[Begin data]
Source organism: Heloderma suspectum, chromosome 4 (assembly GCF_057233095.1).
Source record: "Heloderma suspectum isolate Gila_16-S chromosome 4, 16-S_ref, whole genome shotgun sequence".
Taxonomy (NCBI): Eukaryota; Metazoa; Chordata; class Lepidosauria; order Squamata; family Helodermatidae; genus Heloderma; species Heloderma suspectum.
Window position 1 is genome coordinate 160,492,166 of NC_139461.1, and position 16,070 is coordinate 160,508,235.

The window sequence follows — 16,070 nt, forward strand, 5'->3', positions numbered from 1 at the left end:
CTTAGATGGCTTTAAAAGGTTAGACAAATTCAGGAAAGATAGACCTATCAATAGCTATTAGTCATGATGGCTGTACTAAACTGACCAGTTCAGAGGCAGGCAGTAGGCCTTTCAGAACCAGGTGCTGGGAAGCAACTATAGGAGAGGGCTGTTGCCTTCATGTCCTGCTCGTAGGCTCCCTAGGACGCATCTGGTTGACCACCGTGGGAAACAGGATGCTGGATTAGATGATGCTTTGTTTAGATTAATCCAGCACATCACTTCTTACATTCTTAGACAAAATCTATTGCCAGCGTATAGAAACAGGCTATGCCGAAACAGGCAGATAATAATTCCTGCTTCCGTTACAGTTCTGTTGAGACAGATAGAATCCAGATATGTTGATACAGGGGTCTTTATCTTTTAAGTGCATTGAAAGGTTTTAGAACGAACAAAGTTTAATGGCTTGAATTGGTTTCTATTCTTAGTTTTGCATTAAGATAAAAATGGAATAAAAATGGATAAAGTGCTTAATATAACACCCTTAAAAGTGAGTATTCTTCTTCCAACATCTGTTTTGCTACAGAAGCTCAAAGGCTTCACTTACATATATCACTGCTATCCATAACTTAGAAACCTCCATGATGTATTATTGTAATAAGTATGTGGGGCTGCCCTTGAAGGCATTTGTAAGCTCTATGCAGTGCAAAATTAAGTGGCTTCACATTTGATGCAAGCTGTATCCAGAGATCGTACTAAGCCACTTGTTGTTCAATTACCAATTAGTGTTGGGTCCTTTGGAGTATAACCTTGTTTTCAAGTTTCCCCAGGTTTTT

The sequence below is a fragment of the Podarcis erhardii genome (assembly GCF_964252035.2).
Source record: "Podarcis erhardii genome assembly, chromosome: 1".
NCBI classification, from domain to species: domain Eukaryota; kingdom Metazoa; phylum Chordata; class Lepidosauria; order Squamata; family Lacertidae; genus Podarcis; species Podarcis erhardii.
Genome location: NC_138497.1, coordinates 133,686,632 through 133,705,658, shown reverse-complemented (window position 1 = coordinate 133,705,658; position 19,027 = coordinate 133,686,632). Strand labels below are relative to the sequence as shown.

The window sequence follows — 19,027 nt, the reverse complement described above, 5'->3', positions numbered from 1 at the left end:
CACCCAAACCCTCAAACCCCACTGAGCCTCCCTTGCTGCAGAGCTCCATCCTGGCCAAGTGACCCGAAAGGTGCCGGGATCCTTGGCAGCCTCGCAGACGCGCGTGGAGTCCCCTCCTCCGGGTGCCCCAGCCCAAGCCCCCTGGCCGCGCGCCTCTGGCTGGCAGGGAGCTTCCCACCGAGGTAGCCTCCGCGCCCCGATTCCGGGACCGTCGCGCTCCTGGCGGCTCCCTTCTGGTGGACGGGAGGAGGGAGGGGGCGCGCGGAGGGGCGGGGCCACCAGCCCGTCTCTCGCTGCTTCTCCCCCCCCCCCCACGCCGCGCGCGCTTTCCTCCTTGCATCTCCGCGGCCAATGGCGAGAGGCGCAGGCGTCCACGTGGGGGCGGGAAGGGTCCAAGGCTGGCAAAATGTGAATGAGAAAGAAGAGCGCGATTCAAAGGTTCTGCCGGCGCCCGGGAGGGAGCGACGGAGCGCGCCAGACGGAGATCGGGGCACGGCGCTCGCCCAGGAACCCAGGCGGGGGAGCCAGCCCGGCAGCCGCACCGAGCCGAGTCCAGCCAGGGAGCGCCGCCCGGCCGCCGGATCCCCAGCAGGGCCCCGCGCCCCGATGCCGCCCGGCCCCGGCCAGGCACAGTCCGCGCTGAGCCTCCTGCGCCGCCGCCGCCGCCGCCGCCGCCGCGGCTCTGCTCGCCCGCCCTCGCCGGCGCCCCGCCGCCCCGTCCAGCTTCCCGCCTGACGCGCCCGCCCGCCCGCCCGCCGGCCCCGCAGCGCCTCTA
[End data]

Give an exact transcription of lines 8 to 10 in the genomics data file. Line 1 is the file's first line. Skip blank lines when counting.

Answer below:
Source record: "Podarcis erhardii genome assembly, chromosome: 1".
NCBI classification, from domain to species: domain Eukaryota; kingdom Metazoa; phylum Chordata; class Lepidosauria; order Squamata; family Lacertidae; genus Podarcis; species Podarcis erhardii.
Genome location: NC_138497.1, coordinates 133,686,632 through 133,705,658, shown reverse-complemented (window position 1 = coordinate 133,705,658; position 19,027 = coordinate 133,686,632). Strand labels below are relative to the sequence as shown.